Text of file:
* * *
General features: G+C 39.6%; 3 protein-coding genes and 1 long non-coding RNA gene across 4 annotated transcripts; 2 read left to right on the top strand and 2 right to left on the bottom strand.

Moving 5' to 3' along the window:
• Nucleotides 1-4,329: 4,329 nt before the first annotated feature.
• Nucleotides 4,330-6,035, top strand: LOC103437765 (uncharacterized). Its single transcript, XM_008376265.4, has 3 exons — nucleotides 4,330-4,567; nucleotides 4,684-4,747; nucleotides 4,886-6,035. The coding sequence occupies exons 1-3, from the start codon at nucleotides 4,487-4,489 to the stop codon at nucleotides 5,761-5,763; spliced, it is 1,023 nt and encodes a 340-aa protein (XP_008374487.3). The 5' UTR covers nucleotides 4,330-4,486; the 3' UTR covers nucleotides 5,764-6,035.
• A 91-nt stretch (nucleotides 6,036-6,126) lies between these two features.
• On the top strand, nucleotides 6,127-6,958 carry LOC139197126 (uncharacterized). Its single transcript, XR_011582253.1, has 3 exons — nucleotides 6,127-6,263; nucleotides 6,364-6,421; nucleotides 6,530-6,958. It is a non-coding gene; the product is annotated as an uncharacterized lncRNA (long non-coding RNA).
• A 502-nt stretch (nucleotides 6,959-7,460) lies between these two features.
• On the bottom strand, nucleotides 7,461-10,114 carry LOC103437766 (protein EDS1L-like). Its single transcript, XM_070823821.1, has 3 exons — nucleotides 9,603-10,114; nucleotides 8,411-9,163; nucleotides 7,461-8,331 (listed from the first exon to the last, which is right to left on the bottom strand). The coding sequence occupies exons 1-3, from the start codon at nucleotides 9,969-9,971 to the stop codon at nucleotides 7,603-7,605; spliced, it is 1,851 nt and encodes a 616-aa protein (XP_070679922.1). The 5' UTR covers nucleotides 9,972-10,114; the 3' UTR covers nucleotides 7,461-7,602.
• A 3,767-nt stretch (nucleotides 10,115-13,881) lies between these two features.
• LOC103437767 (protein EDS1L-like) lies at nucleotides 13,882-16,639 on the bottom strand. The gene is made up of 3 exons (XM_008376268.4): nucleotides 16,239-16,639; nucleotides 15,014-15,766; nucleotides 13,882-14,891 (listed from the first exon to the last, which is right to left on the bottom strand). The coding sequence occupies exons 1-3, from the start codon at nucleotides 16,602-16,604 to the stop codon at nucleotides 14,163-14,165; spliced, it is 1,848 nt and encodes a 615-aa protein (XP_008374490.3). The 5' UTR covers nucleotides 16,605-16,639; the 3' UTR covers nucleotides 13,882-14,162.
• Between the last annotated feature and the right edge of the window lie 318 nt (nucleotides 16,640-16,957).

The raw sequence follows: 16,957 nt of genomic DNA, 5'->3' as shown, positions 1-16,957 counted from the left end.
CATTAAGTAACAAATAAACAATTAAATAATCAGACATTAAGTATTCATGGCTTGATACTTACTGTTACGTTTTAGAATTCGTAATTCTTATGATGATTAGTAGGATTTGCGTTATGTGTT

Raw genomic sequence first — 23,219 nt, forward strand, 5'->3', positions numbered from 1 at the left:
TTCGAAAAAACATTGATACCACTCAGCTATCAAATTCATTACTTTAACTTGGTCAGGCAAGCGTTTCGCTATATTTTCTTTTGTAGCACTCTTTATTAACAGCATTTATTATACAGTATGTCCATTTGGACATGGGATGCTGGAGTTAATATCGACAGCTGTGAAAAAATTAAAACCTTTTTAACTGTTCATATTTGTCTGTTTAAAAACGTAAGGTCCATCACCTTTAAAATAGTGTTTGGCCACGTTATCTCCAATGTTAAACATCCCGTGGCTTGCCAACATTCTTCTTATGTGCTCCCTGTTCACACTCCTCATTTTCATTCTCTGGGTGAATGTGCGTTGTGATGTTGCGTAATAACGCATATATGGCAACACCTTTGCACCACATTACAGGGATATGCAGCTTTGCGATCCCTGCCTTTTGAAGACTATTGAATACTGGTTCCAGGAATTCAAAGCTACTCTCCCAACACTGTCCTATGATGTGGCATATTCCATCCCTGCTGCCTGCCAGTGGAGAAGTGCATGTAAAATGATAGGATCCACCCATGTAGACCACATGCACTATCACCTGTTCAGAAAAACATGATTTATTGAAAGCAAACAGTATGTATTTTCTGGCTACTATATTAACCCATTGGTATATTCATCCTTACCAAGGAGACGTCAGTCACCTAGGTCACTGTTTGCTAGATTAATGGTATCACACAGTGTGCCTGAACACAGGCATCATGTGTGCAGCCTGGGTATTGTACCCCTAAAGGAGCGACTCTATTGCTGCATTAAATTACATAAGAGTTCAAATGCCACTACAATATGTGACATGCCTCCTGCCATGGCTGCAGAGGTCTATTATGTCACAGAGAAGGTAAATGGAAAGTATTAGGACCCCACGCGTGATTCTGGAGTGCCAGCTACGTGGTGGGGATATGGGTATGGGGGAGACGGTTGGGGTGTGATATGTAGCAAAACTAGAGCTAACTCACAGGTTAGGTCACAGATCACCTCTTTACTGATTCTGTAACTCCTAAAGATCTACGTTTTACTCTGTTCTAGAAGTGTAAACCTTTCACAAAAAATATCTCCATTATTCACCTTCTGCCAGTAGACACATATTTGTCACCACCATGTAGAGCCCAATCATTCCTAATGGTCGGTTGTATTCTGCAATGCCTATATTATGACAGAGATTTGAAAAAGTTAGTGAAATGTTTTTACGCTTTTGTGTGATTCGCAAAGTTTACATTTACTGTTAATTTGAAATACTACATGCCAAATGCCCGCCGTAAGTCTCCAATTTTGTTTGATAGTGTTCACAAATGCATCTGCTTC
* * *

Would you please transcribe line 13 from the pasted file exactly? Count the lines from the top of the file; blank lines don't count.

CATTAAGTAACAAATAAACAATTAAATAATCAGACATTAAGTATTCATGGCTTGATACTTACTGTTACGTTTTAGAATTCGTAATTCTTATGATGATTAGTAGGATTTGCGTTATGTGTT